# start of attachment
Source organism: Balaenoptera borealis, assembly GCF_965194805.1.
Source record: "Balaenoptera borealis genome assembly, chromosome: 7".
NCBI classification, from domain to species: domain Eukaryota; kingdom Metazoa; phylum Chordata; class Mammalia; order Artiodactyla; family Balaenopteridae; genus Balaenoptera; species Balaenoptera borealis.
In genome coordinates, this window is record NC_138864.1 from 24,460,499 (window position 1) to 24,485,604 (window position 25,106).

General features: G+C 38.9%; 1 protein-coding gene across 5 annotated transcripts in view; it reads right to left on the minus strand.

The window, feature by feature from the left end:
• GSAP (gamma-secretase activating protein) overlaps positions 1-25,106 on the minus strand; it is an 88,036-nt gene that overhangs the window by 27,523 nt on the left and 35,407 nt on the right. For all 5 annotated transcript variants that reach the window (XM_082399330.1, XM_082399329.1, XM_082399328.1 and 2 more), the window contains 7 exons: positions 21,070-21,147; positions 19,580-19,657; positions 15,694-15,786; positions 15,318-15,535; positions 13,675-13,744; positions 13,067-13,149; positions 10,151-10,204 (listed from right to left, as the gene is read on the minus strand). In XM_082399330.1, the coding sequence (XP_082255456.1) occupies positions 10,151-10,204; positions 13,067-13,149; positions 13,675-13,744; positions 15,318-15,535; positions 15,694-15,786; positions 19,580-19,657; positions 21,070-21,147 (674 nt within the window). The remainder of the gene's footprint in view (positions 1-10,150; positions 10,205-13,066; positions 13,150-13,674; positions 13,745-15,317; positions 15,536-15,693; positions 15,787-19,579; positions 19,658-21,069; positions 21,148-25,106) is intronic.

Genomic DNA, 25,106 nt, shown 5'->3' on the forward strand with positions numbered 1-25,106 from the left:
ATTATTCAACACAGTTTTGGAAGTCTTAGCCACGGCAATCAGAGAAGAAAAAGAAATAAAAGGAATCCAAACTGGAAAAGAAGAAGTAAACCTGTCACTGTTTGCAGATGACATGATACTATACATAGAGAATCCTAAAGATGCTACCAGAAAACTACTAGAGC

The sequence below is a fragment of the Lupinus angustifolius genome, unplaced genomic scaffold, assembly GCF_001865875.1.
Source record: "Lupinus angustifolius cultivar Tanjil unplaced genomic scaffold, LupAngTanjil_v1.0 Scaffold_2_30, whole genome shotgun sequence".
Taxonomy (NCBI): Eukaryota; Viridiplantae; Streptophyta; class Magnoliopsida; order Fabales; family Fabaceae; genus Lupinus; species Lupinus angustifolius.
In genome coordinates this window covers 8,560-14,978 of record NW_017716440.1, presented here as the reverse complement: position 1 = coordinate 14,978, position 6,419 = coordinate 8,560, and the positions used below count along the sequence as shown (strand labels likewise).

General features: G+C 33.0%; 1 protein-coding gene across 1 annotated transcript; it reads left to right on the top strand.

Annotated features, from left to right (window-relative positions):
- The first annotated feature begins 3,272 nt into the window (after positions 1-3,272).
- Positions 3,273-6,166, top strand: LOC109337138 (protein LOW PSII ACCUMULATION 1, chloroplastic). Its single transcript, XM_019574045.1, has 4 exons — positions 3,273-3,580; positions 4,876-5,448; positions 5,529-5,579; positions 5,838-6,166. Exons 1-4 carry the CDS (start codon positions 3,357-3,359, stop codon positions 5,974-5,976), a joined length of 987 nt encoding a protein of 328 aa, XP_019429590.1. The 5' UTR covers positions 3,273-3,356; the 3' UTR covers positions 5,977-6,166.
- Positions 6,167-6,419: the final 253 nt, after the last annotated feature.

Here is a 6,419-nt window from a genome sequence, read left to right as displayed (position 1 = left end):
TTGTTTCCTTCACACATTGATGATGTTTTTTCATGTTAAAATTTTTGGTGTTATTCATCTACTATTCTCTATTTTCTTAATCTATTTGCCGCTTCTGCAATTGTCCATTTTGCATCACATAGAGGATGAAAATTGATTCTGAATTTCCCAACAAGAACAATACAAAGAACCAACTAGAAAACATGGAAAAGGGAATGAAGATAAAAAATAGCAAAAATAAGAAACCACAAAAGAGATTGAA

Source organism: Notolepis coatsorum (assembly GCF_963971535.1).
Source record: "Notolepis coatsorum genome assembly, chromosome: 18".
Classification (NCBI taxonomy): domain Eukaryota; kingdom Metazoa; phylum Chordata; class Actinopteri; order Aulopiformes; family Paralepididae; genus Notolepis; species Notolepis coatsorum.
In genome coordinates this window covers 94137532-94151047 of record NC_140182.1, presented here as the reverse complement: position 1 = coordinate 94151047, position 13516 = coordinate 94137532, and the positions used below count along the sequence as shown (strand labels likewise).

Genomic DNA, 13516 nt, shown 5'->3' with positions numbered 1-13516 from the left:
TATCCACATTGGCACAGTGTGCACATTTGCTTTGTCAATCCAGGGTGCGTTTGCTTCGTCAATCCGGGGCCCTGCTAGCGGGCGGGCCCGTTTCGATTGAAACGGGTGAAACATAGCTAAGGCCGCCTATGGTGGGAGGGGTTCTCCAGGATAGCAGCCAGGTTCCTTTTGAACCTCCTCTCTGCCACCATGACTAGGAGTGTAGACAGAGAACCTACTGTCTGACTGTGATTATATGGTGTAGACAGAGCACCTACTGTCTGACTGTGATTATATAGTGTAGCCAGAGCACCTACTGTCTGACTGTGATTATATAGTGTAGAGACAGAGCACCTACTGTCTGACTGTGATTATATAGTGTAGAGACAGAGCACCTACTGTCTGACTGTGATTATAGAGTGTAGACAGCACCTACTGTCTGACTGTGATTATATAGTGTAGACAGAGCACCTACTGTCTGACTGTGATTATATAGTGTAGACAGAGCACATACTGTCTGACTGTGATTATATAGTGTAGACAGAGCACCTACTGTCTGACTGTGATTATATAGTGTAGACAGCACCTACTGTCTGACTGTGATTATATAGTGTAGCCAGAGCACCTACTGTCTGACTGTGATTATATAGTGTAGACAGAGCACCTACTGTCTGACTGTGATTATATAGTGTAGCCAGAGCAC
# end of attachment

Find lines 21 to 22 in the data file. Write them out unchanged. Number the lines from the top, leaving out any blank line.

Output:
Source organism: Notolepis coatsorum (assembly GCF_963971535.1).
Source record: "Notolepis coatsorum genome assembly, chromosome: 18".